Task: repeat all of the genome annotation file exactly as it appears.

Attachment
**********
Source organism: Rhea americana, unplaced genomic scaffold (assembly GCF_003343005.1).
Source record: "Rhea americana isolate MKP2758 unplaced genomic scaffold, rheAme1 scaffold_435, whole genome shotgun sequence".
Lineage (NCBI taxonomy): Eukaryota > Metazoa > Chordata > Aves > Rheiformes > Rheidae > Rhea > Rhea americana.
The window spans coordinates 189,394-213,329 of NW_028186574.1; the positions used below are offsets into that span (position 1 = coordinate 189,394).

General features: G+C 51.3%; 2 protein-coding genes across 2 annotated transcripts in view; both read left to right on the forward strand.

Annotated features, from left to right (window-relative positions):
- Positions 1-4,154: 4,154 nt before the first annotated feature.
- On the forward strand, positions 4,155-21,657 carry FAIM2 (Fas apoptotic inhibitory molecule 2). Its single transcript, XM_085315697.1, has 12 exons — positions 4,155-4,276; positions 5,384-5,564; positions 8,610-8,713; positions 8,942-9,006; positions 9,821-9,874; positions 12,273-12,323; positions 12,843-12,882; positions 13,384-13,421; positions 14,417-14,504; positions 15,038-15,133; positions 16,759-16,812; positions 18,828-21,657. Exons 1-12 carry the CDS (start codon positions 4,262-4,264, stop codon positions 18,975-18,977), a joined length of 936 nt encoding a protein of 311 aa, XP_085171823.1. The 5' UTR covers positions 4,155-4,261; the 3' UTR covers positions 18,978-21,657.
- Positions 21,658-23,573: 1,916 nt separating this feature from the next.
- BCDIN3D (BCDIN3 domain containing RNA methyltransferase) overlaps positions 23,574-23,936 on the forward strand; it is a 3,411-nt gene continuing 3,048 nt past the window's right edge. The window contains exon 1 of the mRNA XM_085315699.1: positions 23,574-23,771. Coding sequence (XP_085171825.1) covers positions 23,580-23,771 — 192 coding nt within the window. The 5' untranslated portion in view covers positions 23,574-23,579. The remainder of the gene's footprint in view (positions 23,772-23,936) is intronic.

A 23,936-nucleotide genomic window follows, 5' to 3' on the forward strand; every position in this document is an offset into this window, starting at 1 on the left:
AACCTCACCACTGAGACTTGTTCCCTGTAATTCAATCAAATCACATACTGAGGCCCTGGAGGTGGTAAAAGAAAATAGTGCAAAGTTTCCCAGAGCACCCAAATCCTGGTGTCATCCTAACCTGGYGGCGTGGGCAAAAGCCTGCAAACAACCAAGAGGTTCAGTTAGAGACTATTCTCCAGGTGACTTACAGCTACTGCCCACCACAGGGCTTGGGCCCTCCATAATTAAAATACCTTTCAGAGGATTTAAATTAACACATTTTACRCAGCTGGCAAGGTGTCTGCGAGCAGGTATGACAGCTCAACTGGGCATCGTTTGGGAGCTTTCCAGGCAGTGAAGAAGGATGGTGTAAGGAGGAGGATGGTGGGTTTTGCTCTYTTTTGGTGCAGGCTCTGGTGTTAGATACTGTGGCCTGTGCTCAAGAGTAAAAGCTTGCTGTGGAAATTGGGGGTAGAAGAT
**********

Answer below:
Source organism: Rhea americana, unplaced genomic scaffold (assembly GCF_003343005.1).
Source record: "Rhea americana isolate MKP2758 unplaced genomic scaffold, rheAme1 scaffold_435, whole genome shotgun sequence".
Lineage (NCBI taxonomy): Eukaryota > Metazoa > Chordata > Aves > Rheiformes > Rheidae > Rhea > Rhea americana.
The window spans coordinates 189,394-213,329 of NW_028186574.1; the positions used below are offsets into that span (position 1 = coordinate 189,394).

General features: G+C 51.3%; 2 protein-coding genes across 2 annotated transcripts in view; both read left to right on the forward strand.

Annotated features, from left to right (window-relative positions):
- Positions 1-4,154: 4,154 nt before the first annotated feature.
- On the forward strand, positions 4,155-21,657 carry FAIM2 (Fas apoptotic inhibitory molecule 2). Its single transcript, XM_085315697.1, has 12 exons — positions 4,155-4,276; positions 5,384-5,564; positions 8,610-8,713; positions 8,942-9,006; positions 9,821-9,874; positions 12,273-12,323; positions 12,843-12,882; positions 13,384-13,421; positions 14,417-14,504; positions 15,038-15,133; positions 16,759-16,812; positions 18,828-21,657. Exons 1-12 carry the CDS (start codon positions 4,262-4,264, stop codon positions 18,975-18,977), a joined length of 936 nt encoding a protein of 311 aa, XP_085171823.1. The 5' UTR covers positions 4,155-4,261; the 3' UTR covers positions 18,978-21,657.
- Positions 21,658-23,573: 1,916 nt separating this feature from the next.
- BCDIN3D (BCDIN3 domain containing RNA methyltransferase) overlaps positions 23,574-23,936 on the forward strand; it is a 3,411-nt gene continuing 3,048 nt past the window's right edge. The window contains exon 1 of the mRNA XM_085315699.1: positions 23,574-23,771. Coding sequence (XP_085171825.1) covers positions 23,580-23,771 — 192 coding nt within the window. The 5' untranslated portion in view covers positions 23,574-23,579. The remainder of the gene's footprint in view (positions 23,772-23,936) is intronic.

A 23,936-nucleotide genomic window follows, 5' to 3' on the forward strand; every position in this document is an offset into this window, starting at 1 on the left:
AACCTCACCACTGAGACTTGTTCCCTGTAATTCAATCAAATCACATACTGAGGCCCTGGAGGTGGTAAAAGAAAATAGTGCAAAGTTTCCCAGAGCACCCAAATCCTGGTGTCATCCTAACCTGGYGGCGTGGGCAAAAGCCTGCAAACAACCAAGAGGTTCAGTTAGAGACTATTCTCCAGGTGACTTACAGCTACTGCCCACCACAGGGCTTGGGCCCTCCATAATTAAAATACCTTTCAGAGGATTTAAATTAACACATTTTACRCAGCTGGCAAGGTGTCTGCGAGCAGGTATGACAGCTCAACTGGGCATCGTTTGGGAGCTTTCCAGGCAGTGAAGAAGGATGGTGTAAGGAGGAGGATGGTGGGTTTTGCTCTYTTTTGGTGCAGGCTCTGGTGTTAGATACTGTGGCCTGTGCTCAAGAGTAAAAGCTTGCTGTGGAAATTGGGGGTAGAAGAT